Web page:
In all types of power transformers, the core is constructed of transformer sheet steel laminations assembled to provide a continuous magnetic path with a minimum of air-gap included.The steel used is of high silicon content, sometimes heat treated to produce a high permeability and a low hysteresis loss at the usual operating flux densities.The eddy current loss is minimised by laminating the core, the laminations being insulated from each other by a light coat of core-plate varnish or by an oxide layer on the surface.
            The thickness of laminations varies from 0.35 mm for a frequency of 50 Hz to 0.5 mm for a frequency of 25 Hz.The core laminations (in the form of strips) are joined as shown in Figure.It is seen that the joints in the alternate layers are staggered in order to avoid the presence of narrow gaps right through the cross-section of the core.Such staggered joints are said to be ‘imbricated’.
                                               
Transformer - Working Principle of Transformer - Construction of Transformer

           Constructionally, the transformers are of two general types, distinguished from each other merely by the manner in which the primary and secondary coils are placed around the laminated core.The two types are known as
 (i) core-type transformers
 (ii) shell-type transformers   
           Another recent development is spiral-core or wound-core type, the trade name being Spiral Core transformer.In the so called core type transformers, the windings surround a considerable part of the core whereas, in shell type transformers, the core surrounds a considerable portion of the windings as shown schematically in the figures(a) and (b) respectively.
                   
Transformer - Working Principle of Transformer - Construction of Transformer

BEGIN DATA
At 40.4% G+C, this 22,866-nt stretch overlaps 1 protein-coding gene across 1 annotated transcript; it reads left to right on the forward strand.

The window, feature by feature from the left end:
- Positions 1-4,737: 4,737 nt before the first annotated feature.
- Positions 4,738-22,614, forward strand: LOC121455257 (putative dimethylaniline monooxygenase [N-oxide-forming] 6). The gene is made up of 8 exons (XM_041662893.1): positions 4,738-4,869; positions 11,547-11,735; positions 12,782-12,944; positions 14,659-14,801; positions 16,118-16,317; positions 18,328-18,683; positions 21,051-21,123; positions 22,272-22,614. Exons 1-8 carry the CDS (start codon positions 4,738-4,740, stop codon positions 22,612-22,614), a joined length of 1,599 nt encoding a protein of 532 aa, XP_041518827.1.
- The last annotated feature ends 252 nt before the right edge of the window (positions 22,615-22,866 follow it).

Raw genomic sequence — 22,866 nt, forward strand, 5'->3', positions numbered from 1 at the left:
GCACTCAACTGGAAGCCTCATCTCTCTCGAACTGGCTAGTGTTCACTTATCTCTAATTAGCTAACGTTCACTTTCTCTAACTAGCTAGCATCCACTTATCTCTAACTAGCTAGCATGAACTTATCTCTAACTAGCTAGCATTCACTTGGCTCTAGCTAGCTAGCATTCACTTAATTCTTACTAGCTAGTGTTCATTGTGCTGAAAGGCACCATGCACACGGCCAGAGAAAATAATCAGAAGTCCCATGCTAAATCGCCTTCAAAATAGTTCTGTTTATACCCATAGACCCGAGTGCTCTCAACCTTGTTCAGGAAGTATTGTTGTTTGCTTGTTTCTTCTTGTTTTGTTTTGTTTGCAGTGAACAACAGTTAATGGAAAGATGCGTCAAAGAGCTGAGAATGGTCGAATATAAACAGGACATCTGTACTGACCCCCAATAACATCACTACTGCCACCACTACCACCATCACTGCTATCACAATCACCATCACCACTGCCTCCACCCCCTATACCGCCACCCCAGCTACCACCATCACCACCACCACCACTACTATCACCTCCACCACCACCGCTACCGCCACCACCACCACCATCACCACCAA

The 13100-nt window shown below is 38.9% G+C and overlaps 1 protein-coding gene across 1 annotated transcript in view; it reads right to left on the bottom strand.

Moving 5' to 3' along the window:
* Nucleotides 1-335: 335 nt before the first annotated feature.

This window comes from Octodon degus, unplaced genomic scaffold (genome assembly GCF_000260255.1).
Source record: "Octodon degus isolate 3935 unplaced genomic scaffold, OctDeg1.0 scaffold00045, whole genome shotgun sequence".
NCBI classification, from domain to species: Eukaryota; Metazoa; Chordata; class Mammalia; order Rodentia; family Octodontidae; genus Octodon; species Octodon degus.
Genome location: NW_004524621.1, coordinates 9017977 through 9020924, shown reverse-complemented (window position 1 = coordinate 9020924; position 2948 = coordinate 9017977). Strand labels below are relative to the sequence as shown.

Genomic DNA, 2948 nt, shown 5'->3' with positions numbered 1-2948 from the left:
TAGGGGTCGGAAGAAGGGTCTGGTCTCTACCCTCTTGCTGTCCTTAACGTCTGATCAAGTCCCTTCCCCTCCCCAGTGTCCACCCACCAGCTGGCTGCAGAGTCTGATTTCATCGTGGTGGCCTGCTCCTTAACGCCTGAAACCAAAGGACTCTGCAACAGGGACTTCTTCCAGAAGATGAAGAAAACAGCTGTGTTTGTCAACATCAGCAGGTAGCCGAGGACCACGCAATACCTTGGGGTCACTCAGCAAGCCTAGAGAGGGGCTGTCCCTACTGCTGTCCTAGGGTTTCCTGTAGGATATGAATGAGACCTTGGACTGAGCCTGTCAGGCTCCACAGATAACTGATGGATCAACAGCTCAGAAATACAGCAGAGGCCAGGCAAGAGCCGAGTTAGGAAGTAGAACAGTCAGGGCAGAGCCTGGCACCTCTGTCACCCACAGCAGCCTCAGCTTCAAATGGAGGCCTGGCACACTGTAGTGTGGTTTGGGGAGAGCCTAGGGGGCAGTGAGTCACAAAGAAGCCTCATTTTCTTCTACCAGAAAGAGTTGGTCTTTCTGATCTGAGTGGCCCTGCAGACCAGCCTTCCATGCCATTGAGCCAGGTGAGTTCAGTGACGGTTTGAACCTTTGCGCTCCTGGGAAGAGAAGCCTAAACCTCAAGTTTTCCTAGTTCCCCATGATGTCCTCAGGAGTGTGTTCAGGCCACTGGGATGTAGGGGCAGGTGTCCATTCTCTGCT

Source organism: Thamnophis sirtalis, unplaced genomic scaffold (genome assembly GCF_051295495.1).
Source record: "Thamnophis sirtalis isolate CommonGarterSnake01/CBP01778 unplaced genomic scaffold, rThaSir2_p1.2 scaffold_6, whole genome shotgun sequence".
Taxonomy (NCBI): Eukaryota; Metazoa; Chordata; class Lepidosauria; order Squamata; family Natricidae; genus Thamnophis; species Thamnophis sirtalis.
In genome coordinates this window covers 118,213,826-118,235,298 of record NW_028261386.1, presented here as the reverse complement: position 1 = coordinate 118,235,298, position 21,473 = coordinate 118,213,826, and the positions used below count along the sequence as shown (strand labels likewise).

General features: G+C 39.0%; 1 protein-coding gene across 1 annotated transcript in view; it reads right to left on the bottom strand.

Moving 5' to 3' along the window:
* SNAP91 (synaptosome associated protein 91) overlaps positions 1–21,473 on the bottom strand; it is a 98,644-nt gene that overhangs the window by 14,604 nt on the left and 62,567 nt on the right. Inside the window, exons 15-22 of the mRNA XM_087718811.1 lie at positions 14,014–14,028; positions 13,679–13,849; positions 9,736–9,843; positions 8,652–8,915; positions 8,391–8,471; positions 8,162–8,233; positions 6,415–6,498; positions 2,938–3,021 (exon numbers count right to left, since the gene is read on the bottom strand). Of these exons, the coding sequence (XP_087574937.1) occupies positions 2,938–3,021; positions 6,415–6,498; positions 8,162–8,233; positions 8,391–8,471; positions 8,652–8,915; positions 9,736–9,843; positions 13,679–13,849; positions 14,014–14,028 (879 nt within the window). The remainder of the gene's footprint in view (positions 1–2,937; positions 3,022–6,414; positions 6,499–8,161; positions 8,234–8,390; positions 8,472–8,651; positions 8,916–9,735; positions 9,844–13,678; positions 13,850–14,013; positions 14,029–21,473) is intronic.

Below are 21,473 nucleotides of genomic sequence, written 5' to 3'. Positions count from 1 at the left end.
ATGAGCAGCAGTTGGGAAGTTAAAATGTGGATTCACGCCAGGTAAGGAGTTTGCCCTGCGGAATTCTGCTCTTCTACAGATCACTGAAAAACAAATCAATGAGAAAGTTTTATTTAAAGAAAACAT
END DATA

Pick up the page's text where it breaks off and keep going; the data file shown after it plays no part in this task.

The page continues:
In the simplified diagram for the core type transformers, the primary and secondary winding are shown located on the opposite legs (or limbs) of the core, but in actual construction, these are always interleaved to reduce leakage flux.As shown in Figure, half the primary and half the secondary winding have been placed side by side or concentrically on each limb, not primary on one limb (or leg) and the secondary on the other.


Transformer - Working Principle of Transformer - Construction of Transformer

             In both core and shell-type transformers, the individual laminations are cut in the form of long strips of L’s, E’s and I’s as shown in the figure.The assembly of the complete core for the two types of transformers is shown in figures below.
                                       
Transformer - Working Principle of Transformer - Construction of Transformer


               As said above, in order to avoid high reluctance at the joints where the laminations are butted against each other, the alternate layers are stacked differently to eliminate these joints as shown in Figures below.
                         
Transformer - Working Principle of Transformer - Construction of Transformer

No comments: